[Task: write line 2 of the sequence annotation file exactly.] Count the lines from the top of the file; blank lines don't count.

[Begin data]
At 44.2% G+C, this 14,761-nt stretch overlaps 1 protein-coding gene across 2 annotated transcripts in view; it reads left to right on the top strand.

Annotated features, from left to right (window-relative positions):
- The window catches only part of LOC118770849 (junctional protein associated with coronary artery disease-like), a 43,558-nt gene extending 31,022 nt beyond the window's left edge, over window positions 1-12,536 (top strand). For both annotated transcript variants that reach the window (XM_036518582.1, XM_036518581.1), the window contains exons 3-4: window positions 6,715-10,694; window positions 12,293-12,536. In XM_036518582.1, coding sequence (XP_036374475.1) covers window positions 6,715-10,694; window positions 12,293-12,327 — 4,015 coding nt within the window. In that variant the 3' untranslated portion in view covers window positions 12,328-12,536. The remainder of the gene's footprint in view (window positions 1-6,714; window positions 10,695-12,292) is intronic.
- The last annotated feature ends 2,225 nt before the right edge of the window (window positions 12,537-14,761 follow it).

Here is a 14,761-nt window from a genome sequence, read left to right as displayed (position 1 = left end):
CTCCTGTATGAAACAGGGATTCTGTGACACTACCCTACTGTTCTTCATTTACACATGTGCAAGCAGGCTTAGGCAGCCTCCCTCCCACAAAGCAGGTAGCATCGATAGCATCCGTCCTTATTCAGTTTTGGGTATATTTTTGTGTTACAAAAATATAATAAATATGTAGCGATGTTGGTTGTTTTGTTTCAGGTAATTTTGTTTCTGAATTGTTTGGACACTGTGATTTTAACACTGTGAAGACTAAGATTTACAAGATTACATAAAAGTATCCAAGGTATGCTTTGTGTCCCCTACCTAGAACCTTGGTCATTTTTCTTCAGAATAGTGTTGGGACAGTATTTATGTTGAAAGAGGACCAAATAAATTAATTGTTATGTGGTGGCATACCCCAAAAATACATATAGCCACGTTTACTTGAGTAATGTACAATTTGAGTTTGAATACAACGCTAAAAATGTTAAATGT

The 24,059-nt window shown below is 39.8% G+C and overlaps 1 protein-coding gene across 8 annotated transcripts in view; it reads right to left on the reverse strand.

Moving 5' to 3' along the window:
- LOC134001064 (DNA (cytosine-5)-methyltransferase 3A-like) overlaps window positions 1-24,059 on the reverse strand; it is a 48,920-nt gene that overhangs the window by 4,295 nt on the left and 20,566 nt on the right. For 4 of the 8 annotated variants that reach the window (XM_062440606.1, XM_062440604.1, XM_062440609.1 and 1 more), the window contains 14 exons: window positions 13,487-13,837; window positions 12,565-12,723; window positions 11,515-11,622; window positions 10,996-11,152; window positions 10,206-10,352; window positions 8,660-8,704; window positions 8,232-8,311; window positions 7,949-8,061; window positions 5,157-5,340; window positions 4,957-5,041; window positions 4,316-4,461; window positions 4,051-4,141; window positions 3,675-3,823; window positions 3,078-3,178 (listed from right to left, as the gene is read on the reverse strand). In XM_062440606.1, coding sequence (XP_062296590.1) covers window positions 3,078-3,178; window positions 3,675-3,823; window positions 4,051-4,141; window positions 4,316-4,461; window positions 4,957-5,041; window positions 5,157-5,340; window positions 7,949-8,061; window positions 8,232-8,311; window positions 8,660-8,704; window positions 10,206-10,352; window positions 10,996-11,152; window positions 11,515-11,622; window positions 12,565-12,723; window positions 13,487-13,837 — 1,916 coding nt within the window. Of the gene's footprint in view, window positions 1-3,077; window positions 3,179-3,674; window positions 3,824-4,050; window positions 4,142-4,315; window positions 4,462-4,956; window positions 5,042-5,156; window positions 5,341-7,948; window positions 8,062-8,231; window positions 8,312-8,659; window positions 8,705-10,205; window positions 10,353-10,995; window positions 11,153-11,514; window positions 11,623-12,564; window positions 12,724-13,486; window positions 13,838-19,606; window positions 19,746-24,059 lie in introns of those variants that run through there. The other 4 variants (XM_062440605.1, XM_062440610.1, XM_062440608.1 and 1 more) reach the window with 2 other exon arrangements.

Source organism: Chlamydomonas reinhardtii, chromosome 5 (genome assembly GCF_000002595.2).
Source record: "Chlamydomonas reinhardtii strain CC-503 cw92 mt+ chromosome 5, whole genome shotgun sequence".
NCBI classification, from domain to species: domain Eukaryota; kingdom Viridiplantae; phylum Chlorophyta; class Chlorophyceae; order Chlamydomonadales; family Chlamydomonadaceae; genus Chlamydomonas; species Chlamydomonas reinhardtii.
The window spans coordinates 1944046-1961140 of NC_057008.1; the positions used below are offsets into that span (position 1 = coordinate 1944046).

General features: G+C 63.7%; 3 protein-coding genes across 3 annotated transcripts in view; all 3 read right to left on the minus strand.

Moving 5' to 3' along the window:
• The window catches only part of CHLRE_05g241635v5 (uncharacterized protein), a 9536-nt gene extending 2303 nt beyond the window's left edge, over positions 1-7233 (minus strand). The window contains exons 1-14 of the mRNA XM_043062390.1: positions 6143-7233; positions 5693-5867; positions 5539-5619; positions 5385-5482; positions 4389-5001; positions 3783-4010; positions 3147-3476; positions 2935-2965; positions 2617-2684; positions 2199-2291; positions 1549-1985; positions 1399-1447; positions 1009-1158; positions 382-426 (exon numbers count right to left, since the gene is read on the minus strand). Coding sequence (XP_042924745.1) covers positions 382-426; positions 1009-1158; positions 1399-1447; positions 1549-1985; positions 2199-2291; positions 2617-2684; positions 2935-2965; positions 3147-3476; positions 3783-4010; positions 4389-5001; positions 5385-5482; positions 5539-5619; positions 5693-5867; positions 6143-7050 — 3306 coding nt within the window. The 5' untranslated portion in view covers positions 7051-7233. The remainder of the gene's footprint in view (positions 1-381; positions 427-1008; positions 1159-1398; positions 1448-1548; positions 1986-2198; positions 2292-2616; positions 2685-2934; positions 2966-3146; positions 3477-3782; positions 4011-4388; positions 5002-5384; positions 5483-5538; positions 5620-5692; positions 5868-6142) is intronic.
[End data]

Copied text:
Annotated features, from left to right (window-relative positions):